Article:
South Africa

2021 LOCAL ELECTIONS

Do you know your ward candidates? We doubt it. So here’s a guide to help

Do you know your ward candidates? We doubt it. So here’s a guide to help
Illustrative image: South Africans queue to vote in the early morning light at a church in the poor slum of Alexandra Township for the local elections. Photo: EPA/KIM LUDBROOK,South african I Flag. Photo: Jaco Marais

As useful as election posters are, when it comes to local government elections they usually lack the one thing that matters most – the ward candidates. This can leave many eligible voters scratching their heads about who to put their “X” next to. To quell some of the confusion, we’ve compiled a few pointers on how to find your ward candidates.

Social media isn’t usually the place where you’ll find poignant social commentary, but earlier this month, political analyst Eusebius McKaiser shared a post on Instagram that summed up the confusion many of us have about local government elections.  

Somewhere in Johannesburg, the ANC had erected a poster of Cyril Ramaphosa with the header “Ramaphosa for President” and the date for this year’s municipal election. McKaiser had captioned the image “Did you know? 1 November South Africa will be hosting presidential elections.”  

While this might have been an honest error on the ANC’s part, it points to the fact that many eligible voters are unaware of the difference between general and municipal elections, and subsequently might be ignorant of the councillor candidates contesting local government elections in their ward.  

During the launch of a municipal election manual compiled by the Dullah Omar Institute at the University of the Western Cape, director of the institute, Jaap de Visser, expressed the hope that local government elections would not be “national elections hidden in a local jacket”. According to De Visser, voters should look beyond political ideologies and ascertain whether individual councillors delivered on promises, met service delivery demands and didn’t steal from the public purse.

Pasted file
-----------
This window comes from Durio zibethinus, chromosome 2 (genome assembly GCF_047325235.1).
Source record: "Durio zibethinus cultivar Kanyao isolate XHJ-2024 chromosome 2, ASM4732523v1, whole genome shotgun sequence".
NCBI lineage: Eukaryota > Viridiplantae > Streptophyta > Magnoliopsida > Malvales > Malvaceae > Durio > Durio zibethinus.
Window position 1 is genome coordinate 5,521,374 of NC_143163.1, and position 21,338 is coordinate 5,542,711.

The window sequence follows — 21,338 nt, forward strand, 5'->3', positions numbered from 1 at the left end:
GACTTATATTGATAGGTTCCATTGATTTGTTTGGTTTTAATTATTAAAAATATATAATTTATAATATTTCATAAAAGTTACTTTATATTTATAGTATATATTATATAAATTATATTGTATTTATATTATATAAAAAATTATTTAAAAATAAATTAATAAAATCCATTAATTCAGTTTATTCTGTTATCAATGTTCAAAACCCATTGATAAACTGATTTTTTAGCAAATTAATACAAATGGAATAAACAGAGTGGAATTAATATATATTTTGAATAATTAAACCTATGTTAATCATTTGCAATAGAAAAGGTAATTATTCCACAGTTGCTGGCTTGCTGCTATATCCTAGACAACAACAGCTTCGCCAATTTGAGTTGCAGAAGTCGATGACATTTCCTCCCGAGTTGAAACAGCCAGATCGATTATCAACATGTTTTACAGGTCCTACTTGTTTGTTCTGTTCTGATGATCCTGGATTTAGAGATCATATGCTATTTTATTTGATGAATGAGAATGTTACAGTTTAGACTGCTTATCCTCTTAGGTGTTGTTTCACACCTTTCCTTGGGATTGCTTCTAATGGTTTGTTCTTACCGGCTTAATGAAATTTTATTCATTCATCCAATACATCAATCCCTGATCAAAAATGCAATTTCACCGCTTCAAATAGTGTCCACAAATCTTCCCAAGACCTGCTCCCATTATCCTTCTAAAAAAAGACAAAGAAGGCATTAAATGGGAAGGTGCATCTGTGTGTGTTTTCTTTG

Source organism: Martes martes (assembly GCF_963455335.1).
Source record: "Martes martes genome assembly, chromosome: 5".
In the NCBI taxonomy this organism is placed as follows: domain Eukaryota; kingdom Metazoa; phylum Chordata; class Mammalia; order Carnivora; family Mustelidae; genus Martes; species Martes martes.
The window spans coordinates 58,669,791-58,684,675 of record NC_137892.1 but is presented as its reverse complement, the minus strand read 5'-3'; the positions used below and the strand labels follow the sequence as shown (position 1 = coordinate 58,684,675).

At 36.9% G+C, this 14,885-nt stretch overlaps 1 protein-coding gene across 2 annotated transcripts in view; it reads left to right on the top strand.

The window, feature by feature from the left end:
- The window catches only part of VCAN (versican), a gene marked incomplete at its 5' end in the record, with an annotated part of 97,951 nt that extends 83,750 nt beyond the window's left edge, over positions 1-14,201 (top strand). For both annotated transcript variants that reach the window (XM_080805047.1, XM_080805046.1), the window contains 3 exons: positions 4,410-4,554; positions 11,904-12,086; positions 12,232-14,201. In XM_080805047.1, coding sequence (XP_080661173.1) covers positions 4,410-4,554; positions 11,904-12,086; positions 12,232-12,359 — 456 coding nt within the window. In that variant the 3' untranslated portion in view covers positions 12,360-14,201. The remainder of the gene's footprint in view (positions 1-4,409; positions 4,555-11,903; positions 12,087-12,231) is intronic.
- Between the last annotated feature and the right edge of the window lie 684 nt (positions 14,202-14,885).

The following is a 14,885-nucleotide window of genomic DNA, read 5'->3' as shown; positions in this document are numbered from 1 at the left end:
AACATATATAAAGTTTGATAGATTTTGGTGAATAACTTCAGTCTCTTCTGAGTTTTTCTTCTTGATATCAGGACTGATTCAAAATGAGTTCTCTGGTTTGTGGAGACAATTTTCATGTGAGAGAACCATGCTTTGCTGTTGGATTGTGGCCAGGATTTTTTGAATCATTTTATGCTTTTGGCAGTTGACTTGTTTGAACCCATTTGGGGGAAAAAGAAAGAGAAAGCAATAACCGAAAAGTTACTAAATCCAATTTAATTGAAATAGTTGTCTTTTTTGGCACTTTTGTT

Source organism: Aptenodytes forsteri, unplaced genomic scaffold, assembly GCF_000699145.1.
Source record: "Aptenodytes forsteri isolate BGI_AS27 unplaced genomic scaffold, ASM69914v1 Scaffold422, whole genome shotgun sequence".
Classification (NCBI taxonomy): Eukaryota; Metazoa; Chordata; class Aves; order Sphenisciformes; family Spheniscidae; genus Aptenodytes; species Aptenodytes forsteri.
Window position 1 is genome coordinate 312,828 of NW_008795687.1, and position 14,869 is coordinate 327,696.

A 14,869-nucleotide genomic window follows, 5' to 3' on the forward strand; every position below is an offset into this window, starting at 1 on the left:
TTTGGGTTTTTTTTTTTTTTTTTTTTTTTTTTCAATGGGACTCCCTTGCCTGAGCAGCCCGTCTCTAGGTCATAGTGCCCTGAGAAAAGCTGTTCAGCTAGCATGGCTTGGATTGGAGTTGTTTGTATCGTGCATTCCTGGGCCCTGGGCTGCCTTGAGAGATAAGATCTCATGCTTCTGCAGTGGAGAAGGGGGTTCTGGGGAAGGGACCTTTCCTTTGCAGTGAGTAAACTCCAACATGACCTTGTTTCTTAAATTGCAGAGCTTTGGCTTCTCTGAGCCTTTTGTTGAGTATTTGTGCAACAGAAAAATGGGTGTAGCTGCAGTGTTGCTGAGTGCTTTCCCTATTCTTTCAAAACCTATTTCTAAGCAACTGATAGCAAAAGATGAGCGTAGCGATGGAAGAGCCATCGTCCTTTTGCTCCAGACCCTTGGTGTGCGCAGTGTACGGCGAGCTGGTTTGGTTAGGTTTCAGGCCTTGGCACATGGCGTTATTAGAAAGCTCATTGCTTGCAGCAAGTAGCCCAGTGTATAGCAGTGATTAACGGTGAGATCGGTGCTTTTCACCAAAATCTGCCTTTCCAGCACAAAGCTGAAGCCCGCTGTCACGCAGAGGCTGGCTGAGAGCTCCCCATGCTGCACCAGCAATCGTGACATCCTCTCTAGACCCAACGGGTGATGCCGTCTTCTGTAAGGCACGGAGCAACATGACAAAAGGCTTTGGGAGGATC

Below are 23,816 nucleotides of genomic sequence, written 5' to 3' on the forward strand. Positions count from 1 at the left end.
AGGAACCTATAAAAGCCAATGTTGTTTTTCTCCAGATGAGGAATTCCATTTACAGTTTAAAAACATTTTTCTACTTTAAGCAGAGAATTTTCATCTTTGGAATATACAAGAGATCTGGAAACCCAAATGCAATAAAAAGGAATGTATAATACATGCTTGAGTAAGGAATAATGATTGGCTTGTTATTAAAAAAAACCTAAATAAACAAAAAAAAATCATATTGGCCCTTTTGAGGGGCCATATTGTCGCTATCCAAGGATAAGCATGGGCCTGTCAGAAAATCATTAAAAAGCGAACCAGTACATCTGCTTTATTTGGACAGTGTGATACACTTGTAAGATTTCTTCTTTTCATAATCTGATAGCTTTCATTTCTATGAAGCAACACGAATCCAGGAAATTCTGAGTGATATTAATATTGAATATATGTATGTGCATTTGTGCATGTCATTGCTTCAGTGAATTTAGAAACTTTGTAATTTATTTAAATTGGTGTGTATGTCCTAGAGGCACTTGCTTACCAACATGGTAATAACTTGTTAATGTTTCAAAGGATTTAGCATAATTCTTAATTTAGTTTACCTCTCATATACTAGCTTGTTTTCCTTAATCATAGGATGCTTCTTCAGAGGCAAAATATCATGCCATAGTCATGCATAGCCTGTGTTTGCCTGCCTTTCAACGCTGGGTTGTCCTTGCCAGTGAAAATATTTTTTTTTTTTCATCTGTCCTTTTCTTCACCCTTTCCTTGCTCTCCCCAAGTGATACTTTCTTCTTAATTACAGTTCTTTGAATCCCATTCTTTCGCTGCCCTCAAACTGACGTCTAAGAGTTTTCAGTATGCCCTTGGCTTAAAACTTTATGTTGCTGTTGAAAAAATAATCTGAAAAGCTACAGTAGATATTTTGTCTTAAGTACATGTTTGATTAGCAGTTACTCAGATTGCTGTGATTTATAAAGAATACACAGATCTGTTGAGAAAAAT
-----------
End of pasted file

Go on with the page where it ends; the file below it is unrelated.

As campaigning reaches fever pitch, the prevalence of election posters has surged. While election posters have landed some parties – including the DA – in hot water, they are also one of the primary means whereby candidates can make themselves known to the electorate. However, they are often dominated by party leaders and other notable figureheads.  

In Pietermaritzburg, for example, this writer was struck by the dearth of councillor candidates’ faces on ANC election posters. The ANC did not respond to DM168’s queries regarding the matter. Meanwhile, conjecture points to fears of politically motivated killings, particularly in KwaZulu-Natal. IFP spokesperson Mkhuleko Hlengwa said ward candidates throughout the country were given “no less than 200 posters each” and each candidate was responsible for erecting their own posters.

The IFP was also embroiled in a “poster scandal” when the image of newly crowned Zulu king, Misuzulu kaZwelithini, was used for political purposes in a social media campaign. The party retracted the poster, saying the king’s photo was used “erroneously”. Meanwhile, IFP leader Velenkosini Hlabisa has notably not appeared on the party’s campaign materials. Instead, party founder Mangosuthu Buthelezi has been the face.

Finding your councillor candidates

If posters have let you down, there are other ways to find the candidates who are contesting your ward. If you’re curious about who your current ward councillor is, head to the IEC website at www.elections.org.za and click on the “Voters” tab. Under the heading “Voting” you will find a link titled “Who is my ward councillor?” You can either enter your ID number in the box provided, which will pull up your voter registration information – which includes the name of your ward councillor – or you can click on the “search now” button to locate any ward councillor in the country.

Alternatively, you can SMS “My ward councillor” to 32245.

To find out who’s contesting your ward, visit the My Candidate Portal (mycandidate.opencitieslab.org). The platform lets you find your ward by entering your street address. It then pulls up the list of candidates for your specific ward, shows you which other wards the candidate is contesting, and allows you to conduct a Google search on the candidate. DM168

This story first appeared in our weekly Daily Maverick 168 newspaper which is available for R25 at Pick n Pay, Exclusive Books and airport bookstores. For your nearest stockist, please click here.

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